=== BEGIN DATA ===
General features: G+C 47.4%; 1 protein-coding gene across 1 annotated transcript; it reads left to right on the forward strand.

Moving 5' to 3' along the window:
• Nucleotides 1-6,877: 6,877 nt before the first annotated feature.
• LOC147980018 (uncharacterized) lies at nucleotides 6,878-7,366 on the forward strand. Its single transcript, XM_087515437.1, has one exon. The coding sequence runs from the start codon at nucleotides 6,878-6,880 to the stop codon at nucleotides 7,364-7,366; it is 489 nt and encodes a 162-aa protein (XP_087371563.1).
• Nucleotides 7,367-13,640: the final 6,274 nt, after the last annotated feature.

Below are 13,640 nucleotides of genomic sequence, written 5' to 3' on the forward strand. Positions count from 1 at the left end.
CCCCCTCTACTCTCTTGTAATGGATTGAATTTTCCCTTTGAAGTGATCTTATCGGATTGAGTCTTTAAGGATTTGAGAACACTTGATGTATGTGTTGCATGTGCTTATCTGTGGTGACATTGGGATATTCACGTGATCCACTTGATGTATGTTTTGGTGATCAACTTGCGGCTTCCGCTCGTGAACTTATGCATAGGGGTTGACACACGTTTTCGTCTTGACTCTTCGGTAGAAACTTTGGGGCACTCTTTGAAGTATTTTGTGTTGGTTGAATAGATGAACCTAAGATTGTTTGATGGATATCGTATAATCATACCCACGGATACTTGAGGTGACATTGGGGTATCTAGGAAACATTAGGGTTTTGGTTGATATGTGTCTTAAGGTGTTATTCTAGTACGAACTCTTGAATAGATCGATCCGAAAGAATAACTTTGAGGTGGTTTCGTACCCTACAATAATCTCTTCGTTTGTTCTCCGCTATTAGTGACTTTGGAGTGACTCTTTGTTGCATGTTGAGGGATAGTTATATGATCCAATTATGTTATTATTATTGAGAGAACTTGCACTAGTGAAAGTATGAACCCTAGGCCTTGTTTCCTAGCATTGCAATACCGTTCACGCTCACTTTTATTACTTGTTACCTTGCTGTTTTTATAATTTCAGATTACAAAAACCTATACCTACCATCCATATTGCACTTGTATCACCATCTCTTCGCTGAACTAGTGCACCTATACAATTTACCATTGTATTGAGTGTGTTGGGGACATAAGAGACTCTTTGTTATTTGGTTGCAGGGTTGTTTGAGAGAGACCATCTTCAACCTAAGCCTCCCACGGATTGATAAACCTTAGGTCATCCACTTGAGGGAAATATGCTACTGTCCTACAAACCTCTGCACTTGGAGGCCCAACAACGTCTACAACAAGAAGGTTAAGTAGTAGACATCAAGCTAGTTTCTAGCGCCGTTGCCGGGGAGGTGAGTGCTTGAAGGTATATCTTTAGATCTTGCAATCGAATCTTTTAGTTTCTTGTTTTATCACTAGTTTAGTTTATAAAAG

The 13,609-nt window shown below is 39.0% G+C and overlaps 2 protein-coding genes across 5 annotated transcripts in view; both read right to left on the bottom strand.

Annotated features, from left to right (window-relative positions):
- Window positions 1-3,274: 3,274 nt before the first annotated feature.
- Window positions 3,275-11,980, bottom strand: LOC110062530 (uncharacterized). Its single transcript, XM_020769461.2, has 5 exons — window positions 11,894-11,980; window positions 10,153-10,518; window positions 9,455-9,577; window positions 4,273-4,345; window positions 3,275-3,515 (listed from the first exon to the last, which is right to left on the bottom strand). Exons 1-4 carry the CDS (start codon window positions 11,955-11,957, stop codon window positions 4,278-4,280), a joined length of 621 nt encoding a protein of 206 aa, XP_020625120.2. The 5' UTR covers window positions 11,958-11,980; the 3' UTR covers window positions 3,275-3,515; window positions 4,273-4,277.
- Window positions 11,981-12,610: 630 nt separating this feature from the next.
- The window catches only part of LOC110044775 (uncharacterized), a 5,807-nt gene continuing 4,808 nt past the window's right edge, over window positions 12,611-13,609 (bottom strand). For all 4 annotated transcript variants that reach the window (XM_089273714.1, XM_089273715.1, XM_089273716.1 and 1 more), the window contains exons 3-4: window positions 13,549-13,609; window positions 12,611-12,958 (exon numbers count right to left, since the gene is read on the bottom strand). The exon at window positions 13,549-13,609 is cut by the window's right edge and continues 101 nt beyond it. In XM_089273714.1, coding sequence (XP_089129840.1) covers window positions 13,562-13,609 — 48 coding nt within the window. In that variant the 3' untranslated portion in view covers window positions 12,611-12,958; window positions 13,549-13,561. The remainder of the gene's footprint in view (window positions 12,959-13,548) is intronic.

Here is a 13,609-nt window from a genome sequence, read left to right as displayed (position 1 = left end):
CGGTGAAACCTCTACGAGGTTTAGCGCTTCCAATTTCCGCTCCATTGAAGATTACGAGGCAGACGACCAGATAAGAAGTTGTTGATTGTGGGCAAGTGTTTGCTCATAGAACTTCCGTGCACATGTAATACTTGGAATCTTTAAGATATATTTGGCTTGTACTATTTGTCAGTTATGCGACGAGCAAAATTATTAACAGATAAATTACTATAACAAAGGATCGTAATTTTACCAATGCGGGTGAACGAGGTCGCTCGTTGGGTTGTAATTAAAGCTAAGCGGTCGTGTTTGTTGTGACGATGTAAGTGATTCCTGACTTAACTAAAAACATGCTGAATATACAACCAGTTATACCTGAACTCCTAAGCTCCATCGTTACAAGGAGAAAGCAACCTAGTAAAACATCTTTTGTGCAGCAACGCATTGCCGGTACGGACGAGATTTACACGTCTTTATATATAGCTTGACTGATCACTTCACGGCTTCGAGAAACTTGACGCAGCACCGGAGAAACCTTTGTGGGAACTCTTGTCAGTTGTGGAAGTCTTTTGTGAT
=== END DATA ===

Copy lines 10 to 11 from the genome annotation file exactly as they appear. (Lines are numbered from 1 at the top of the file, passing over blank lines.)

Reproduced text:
- Window positions 1-3,274: 3,274 nt before the first annotated feature.
- Window positions 3,275-11,980, bottom strand: LOC110062530 (uncharacterized). Its single transcript, XM_020769461.2, has 5 exons — window positions 11,894-11,980; window positions 10,153-10,518; window positions 9,455-9,577; window positions 4,273-4,345; window positions 3,275-3,515 (listed from the first exon to the last, which is right to left on the bottom strand). Exons 1-4 carry the CDS (start codon window positions 11,955-11,957, stop codon window positions 4,278-4,280), a joined length of 621 nt encoding a protein of 206 aa, XP_020625120.2. The 5' UTR covers window positions 11,958-11,980; the 3' UTR covers window positions 3,275-3,515; window positions 4,273-4,277.